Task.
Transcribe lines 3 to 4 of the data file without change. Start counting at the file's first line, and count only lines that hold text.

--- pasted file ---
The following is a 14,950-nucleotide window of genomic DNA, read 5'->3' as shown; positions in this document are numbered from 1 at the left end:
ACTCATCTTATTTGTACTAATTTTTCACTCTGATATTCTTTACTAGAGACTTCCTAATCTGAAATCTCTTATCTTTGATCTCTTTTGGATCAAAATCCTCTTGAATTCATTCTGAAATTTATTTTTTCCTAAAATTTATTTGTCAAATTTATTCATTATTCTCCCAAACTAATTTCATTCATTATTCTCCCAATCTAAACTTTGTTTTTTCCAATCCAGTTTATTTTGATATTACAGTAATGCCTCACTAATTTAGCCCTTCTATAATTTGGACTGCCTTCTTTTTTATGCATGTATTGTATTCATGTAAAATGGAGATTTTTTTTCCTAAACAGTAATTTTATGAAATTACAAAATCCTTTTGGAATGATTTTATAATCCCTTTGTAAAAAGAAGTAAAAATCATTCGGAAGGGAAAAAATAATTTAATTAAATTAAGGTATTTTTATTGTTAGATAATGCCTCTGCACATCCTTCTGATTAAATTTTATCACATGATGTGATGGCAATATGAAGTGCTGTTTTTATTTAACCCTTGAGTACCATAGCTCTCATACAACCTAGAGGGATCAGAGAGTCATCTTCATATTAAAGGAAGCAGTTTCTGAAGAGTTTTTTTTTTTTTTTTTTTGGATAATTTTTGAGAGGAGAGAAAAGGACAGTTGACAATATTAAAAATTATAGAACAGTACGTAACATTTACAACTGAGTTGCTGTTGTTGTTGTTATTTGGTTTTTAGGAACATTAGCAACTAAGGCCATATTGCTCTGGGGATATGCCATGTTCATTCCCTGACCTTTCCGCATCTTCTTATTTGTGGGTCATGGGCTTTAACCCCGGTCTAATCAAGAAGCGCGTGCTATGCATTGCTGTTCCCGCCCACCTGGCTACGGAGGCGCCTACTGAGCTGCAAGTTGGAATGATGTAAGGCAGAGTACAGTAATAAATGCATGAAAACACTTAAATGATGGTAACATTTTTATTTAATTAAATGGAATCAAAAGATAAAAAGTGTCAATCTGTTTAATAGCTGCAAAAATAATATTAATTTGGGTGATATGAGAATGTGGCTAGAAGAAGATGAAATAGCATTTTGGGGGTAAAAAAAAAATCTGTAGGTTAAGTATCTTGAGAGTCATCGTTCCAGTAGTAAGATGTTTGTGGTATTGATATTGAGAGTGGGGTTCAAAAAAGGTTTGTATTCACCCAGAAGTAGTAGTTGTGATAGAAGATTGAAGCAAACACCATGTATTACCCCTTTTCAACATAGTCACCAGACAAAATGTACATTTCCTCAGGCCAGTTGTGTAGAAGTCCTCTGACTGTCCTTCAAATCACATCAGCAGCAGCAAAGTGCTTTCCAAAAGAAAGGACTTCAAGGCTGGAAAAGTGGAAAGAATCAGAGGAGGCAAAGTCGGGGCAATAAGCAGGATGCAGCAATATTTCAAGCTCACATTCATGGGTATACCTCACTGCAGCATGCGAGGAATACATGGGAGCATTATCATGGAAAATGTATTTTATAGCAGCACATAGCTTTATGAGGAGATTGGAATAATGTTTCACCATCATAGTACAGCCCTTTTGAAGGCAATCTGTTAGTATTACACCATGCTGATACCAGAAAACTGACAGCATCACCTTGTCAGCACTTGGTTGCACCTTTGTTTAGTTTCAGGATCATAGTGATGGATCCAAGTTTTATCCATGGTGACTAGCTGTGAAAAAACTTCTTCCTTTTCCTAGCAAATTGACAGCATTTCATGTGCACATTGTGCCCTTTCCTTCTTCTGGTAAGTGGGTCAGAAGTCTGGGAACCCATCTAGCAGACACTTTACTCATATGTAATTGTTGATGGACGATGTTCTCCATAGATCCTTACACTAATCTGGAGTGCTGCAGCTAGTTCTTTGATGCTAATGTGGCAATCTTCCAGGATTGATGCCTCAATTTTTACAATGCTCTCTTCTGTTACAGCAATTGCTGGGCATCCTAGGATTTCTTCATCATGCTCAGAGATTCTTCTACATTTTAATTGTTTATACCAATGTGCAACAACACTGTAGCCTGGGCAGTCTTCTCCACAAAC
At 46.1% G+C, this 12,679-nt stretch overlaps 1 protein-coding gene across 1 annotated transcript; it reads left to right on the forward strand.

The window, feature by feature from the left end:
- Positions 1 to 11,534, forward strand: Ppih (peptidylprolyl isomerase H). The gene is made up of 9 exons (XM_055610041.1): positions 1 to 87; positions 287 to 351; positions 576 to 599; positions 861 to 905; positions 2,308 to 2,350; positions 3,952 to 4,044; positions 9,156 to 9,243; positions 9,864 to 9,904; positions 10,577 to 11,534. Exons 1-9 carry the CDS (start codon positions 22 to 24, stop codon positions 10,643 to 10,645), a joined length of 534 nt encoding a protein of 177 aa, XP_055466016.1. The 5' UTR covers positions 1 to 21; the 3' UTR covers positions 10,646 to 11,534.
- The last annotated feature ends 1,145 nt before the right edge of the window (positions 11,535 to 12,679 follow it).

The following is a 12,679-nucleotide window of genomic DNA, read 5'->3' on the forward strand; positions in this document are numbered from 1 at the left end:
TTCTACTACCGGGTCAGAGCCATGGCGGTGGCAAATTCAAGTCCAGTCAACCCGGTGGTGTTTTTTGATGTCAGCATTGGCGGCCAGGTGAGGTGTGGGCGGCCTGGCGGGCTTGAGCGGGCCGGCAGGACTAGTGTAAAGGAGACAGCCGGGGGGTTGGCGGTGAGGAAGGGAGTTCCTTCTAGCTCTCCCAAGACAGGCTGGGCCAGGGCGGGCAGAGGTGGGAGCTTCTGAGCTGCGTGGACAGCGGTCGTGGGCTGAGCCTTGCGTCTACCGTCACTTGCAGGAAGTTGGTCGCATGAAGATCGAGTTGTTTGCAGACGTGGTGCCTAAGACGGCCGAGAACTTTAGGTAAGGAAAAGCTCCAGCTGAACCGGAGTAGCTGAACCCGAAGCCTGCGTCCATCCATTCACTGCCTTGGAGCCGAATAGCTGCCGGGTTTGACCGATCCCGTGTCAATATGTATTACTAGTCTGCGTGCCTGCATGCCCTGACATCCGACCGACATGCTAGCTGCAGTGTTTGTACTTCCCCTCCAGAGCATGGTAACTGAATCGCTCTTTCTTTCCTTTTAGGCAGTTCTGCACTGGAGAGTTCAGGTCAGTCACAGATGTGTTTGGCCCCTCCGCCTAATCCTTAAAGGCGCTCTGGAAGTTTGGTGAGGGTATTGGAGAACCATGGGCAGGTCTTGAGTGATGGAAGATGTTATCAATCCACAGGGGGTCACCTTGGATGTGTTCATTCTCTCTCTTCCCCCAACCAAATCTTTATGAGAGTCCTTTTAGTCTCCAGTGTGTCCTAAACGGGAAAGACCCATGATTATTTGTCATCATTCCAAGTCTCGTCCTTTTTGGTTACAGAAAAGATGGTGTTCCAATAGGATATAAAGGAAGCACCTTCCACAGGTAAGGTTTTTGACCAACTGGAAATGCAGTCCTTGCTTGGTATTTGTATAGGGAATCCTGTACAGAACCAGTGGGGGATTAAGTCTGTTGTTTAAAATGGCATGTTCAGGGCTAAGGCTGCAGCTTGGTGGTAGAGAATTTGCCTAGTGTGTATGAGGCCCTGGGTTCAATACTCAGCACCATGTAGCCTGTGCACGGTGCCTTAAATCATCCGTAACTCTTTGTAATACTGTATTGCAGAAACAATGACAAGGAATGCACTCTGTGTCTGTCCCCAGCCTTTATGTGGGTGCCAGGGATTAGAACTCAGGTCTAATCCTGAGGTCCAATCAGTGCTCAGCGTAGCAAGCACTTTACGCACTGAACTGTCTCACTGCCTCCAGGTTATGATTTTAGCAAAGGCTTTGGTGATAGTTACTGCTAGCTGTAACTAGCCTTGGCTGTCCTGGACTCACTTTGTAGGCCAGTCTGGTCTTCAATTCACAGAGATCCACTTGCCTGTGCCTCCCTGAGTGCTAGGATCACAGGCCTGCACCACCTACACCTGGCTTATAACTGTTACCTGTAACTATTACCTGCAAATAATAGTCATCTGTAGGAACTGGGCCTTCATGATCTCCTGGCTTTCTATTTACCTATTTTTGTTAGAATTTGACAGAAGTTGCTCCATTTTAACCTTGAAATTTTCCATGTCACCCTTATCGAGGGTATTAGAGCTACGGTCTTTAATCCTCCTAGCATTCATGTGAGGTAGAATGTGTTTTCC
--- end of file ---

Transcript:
At 46.1% G+C, this 12,679-nt stretch overlaps 1 protein-coding gene across 1 annotated transcript; it reads left to right on the forward strand.

The window, feature by feature from the left end: